Cato's Letters/Letter 37
SIR, The following are the sentiments of Mr. Sidney: I know it is objected that he is a republican; and it is dishonestly suggested that I am a republican, because I commend him as an excellent writer, and have taken a passage or two out of him. In answer to this, I shall only take notice, that the passages which I take from him are not republican passages, unless virtue and truth be republicans: That Mr. Sidney's book, for the main of it, is eternally true, and agreeable to our own constitution, which is the best republick in the world, with a prince at the head of it: That our government is a thousand degrees nearer akin to a commonwealth (any sort of commonwealth now subsisting, or that ever did subsist in the world) than it is to absolute monarchy: That for myself, I hope in God never to see any other form of government in England than that which is now in England; and that if this be the style and spirit of a republican, I glory in it, as much as I despise those who take base methods to decry my writings, which are addressed to the common sense and experience of mankind. I hope that it is not yet made heresy in politicks, to assert that two and two make four.
"The good magistrate seeks the good of the people committed to his care, that he may perform the end of his institution: and knowing that chiefly to consist in justice and virtue, he endeavours to plant and propagate them; and by doing this he procures his own good, as well as that of the publick. He knows there is no safety where there is no strength, no strength without union, no union without justice, no justice where faith and truth in accomplishing publick and private engagements is wanting. This he perpetually inculcates; and thinks it a great part of his duty, by precept and example to educate the youth in a love of virtue and truth, that they may be seasoned with them, and filled with an abhorrence of vice and falsehood, before they attain that age which is exposed to the most violent temptations, and in which they may by their crimes bring the greatest mischiefs upon the publick. Me would do all this, though it were to his own prejudice. But as good actions always carry a reward with them, these contribute in a high measure to his advantage. By preferring the interest of the people before his own, he gains their affection, and all that is in their power comes with it; while he unites them to one another, he unites all to himself. In leading them to virtue, he increases their strength, and by that means provides for his own safety, glory, and power.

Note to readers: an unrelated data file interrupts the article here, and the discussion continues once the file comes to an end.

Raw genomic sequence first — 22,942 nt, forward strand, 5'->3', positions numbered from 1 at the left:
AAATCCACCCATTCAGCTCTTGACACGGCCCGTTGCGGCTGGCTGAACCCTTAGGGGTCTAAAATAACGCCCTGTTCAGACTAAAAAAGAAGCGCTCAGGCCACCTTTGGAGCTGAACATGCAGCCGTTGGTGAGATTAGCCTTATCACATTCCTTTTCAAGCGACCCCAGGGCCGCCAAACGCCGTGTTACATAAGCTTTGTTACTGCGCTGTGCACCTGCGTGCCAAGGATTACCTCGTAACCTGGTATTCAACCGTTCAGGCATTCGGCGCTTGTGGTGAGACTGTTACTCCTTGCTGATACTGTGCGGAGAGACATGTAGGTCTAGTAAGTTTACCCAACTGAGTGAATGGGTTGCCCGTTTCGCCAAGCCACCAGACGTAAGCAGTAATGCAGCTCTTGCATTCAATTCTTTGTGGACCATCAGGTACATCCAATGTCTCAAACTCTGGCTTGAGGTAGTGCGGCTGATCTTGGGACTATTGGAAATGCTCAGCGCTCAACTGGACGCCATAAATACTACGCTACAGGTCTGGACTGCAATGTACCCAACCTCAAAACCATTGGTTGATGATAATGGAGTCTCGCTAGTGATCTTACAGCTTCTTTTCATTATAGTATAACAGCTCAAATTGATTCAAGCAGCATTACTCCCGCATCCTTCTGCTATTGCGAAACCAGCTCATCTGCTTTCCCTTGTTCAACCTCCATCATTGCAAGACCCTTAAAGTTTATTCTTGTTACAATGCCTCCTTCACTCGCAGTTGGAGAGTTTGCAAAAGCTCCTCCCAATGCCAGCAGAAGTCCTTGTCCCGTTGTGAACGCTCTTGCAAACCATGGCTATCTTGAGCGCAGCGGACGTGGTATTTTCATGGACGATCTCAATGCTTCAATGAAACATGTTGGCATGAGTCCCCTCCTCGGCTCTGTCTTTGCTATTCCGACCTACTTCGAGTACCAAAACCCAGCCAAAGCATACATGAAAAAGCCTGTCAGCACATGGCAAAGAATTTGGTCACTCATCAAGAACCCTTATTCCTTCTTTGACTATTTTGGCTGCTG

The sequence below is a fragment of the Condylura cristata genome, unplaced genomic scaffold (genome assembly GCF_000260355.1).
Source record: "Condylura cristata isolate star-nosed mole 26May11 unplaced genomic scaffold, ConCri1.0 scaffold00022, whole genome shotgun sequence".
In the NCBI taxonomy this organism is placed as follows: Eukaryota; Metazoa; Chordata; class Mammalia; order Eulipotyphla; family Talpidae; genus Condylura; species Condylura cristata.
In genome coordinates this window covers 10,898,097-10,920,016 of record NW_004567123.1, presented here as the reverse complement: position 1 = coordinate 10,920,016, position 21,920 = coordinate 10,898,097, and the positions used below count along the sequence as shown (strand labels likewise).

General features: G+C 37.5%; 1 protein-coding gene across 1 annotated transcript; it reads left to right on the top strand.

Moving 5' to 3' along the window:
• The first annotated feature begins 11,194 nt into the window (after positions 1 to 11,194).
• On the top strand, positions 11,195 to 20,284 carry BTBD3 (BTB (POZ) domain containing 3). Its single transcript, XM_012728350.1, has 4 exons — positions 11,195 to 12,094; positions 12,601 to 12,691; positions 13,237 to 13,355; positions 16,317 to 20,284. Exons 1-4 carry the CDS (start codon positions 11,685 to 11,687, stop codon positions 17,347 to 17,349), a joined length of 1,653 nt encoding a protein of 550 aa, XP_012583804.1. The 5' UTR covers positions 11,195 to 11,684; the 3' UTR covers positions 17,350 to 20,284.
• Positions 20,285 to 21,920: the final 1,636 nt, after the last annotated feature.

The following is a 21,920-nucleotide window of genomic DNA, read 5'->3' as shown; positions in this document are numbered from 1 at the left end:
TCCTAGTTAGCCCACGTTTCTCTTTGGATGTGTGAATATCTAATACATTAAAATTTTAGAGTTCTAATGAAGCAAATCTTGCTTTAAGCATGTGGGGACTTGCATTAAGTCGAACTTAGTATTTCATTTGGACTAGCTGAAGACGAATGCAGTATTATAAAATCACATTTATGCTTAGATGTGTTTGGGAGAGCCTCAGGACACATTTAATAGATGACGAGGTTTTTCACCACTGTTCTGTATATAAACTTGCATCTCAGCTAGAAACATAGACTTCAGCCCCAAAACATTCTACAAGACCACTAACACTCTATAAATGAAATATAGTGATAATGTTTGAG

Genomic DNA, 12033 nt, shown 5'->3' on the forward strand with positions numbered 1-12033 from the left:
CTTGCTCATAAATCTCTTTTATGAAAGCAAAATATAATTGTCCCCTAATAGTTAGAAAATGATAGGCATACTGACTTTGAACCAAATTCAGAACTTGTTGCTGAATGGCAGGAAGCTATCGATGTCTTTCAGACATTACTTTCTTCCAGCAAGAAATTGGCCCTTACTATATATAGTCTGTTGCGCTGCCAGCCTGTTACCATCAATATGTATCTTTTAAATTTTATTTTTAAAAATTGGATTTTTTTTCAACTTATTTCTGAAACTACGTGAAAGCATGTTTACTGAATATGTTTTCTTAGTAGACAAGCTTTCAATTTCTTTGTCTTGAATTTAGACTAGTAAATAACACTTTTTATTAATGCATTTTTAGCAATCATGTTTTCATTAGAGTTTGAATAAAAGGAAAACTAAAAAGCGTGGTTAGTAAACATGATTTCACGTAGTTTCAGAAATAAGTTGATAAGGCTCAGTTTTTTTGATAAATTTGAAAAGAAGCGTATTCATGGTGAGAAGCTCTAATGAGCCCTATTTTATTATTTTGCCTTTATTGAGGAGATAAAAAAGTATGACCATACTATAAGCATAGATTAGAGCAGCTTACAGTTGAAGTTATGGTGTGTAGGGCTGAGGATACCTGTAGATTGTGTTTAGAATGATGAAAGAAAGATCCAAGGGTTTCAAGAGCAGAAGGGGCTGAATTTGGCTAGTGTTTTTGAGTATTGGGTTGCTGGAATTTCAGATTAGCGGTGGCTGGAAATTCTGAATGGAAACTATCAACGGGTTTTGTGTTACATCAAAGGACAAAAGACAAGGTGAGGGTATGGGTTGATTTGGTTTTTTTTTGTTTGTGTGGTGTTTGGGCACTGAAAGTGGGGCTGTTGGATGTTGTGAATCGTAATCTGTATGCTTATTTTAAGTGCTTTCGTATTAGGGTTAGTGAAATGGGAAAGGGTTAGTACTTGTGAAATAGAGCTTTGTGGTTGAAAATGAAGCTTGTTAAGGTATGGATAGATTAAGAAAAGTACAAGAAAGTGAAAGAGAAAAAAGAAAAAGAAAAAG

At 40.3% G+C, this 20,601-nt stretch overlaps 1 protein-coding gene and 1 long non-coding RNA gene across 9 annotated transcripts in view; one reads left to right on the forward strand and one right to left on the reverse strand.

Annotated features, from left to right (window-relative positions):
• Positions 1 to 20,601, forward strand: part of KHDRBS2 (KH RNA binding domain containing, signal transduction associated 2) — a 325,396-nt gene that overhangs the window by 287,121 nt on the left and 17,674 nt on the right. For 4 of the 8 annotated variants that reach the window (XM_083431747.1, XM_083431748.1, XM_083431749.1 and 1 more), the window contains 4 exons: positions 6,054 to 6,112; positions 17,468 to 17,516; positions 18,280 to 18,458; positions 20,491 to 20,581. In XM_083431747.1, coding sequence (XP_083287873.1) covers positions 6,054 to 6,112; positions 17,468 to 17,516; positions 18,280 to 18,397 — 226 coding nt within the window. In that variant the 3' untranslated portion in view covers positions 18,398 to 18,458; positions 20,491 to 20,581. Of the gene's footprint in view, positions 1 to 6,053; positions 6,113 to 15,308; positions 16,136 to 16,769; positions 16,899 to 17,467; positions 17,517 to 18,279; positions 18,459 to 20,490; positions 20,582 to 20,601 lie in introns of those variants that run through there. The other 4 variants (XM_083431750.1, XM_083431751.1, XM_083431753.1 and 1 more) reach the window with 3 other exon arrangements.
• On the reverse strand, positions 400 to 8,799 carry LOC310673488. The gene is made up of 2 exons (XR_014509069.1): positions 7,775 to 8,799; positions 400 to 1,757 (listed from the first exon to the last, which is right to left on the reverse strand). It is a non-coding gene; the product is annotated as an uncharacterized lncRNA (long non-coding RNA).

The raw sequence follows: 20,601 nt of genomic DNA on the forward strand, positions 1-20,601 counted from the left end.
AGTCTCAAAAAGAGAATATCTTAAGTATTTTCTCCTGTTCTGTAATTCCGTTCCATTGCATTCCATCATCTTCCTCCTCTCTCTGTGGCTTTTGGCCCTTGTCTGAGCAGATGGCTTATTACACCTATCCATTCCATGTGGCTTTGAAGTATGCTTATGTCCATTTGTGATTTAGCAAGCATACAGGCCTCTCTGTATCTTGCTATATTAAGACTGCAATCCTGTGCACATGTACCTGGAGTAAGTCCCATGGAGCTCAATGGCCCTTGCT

"On the other side, such as seek different ends must take different ways. When a magistrate fancies he is not made for the people, but the people for him; that he does not govern for them, but for himself; that the people live only to increase his glory, or to furnish matter for his pleasure; he does not enquire what he may do for them, but what he may draw from them: By this means he sets up an interest of profit, pleasure, or pomp in himself, repugnant to the good of the publick, for which he is made to be what he is. These contrary ends certainly divide the nation into parties; and while every one endeavours to advance that to which he is addicted, occasions of hatred, for injuries every day done, or thought to be done, and received, must necessarily arise. This creates a most fierce and irreconcilable enmity; because the occasions are frequent, important, and universal, and the causes thought to be most just. The people think it to be the greatest of all crimes to convert that power to their hurt, which was instituted for their good; and that the injustice is aggravated by perjury and ingratitude, which comprehend all manner of ill; and the magistrate gives the name of sedition and rebellion to whatsoever they do for the preservation of themselves and their own rights. When men's spirits are thus prepared, a small matter sets them on fire; but if no accident happens to blow them into a flame, the course ofjustice is certainly interrupted, the publick affairs are neglected; and when any occasion, whether foreign or domestick, arises, in which the magistrate stands in need of the people's assistance, they whose affections are alienated, not only shew an unwillingness to serve him with their persons and estates, but fear that by delivering him from his distress, they strengthen their enemy, and enable him to oppress them; and he, fancying his will to be unjustly opposed, or his due more unjustly denied, is filled with a dislike of what he sees, and a fear of worse for the future. Whilst he endeavours to ease himself of the one, and to provide against the other, he usually increases the evils of both; and jealousies are on both sides multiplied. Every man knows that the governed are in a great measure under the power of the governor; but as no man, or number of men, is willingly subject to those that seek their ruin, such as fall into so great a misfortune, continue no longer under it than force, fear, or necessity may be able to oblige them. But such a necessity can hardly lie longer upon a great people, than till the evil be fully discovered and comprehended, and their virtue, strength, and power be united to expel it: The ill magistrate looks upon all things that may conduce to that end as so many preparatives to his ruin; and by the help of those who are of his party, will endeavour to prevent that union, and diminish that strength, virtue, power and courage, which he knows to be bent against him. And as truth, faithful dealing, and integrity of manners, are bonds of union, and helps to good, he will always, by tricks, artifices, cavils, and all means possible, endeavour to establish falsehood and dishonesty; whilst other emissaries and instruments of iniquity, by corrupting the youth, and such as can be brought to lewdness and debauchery, bring the people to such a pass, that they may neither care nor dare to vindicate their rights; and that those who would do it may so far suspect each other, as not to confer upon, much less to join in, any action tending to the publick deliverance.